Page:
The bee is simply ‘given over’ to the sun; the relations it has with its things are ‘preprogrammed’ as it were, organically and unknowingly, i.e. it has no relation to present-at-hand, particular beings. In captivation, the animal is suspended “between itself and its environment, even though neither is experienced as a being”. The crucial question must then become how to characterize these non-ontological ‘things’ which the animal exhibits ‘openness for’., if not ontologically Heidegger finally describes the animal’s captivation within an environment through the metaphor of ‘encirclement’ in ‘rings’; a holistic and hierarchical system of drives in which the animal orients itself instinctively, in automated fashion.
Did a very quick read through. Was impressed with how useful the issue of man-other animal can be for sorting out a variety of commentators on MH's lack of interest in the issue. Philosophy of nature invites comprehensive commentary and offers an issue where ontic consequences can be measured.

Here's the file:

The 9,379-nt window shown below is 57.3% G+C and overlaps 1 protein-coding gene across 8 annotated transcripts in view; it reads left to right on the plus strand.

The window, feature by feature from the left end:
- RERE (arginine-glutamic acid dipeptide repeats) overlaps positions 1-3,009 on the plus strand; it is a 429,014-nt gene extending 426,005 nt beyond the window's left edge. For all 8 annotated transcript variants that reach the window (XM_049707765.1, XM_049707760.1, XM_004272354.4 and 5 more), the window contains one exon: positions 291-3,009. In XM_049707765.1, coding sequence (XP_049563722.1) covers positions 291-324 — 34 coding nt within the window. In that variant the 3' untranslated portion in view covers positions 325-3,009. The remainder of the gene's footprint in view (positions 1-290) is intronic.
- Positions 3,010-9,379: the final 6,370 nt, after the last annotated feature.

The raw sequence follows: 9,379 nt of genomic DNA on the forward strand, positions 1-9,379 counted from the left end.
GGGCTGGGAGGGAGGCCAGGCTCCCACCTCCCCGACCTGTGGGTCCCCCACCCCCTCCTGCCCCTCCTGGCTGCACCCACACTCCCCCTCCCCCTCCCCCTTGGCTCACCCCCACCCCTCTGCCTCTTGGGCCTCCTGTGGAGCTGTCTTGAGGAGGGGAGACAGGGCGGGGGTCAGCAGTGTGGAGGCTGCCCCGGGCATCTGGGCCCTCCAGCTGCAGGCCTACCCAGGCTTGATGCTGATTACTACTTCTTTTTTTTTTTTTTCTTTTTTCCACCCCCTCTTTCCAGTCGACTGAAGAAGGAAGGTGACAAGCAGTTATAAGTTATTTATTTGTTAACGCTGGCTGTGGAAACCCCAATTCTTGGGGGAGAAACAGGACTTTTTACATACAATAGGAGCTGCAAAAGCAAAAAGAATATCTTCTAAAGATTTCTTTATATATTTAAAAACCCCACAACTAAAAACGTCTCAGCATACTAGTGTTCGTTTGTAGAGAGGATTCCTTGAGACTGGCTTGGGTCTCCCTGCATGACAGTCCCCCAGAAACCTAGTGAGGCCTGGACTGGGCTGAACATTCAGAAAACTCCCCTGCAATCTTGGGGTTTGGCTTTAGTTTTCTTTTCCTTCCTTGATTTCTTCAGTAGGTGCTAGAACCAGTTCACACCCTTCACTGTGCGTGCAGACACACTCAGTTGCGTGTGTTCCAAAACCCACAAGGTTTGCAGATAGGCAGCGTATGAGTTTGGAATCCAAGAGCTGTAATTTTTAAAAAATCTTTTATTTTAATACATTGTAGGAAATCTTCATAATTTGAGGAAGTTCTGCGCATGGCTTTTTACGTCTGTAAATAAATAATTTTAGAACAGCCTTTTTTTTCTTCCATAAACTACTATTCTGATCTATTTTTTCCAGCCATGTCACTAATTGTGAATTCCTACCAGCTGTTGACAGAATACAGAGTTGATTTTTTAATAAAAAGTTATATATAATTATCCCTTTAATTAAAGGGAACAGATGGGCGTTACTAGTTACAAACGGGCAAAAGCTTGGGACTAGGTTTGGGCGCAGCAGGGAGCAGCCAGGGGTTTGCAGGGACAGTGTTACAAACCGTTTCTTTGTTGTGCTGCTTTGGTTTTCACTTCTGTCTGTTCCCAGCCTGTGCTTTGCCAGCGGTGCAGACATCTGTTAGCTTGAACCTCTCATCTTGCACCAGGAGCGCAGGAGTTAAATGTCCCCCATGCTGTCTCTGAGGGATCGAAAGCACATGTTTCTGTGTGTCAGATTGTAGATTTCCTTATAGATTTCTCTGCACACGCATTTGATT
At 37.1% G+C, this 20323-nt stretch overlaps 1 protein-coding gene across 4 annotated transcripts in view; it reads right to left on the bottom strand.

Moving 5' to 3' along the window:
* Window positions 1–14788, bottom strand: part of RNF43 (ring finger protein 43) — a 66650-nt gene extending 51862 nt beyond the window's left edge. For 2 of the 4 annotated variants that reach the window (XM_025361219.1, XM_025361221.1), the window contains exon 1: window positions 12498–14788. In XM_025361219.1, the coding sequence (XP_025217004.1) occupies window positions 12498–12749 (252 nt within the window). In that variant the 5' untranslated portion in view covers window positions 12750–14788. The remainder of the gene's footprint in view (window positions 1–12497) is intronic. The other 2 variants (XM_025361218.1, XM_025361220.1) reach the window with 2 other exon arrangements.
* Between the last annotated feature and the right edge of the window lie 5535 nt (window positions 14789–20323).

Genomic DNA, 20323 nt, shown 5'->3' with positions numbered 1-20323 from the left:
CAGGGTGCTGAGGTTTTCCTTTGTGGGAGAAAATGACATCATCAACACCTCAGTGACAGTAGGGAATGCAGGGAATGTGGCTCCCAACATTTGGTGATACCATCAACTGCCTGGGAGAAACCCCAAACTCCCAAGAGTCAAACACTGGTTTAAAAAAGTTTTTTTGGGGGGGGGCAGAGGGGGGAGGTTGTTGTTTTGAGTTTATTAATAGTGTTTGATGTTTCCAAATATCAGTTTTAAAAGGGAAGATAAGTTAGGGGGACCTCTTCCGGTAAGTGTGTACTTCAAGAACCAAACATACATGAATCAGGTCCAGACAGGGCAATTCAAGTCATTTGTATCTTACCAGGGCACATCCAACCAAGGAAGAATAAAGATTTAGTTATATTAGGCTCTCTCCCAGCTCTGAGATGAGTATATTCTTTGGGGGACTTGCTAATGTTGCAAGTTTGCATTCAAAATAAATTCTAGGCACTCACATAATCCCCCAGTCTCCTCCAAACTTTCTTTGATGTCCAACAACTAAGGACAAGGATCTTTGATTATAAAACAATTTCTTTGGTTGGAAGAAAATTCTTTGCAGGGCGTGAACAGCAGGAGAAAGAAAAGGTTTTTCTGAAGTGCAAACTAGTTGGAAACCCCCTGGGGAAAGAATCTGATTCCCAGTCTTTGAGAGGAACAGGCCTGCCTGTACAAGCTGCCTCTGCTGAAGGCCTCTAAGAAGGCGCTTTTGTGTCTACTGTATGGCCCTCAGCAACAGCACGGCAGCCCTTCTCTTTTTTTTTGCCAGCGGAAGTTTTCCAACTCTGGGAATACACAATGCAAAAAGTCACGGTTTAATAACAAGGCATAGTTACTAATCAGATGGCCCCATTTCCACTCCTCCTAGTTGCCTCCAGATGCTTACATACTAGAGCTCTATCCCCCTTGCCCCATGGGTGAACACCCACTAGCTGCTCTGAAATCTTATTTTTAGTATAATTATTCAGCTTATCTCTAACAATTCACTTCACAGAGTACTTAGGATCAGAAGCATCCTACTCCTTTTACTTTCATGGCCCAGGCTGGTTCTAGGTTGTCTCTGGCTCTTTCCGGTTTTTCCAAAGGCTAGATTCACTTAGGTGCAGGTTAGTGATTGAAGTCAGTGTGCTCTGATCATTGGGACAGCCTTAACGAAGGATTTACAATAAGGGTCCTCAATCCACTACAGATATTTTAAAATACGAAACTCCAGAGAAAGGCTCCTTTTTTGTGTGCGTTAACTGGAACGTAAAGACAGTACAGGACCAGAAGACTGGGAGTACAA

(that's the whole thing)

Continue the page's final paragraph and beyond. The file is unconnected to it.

As I have settled on pursuing Merleau-Ponty's philosophy of nature (so far even more than I can handle) the contemporary MH critics this paper employs will have to await one of them becoming unavoidably required reading, for me.
The author makes his preferences clear while seeming (as I do not know some of the sources from personal study) to give all their due. Good to see MH worthy of so much attention.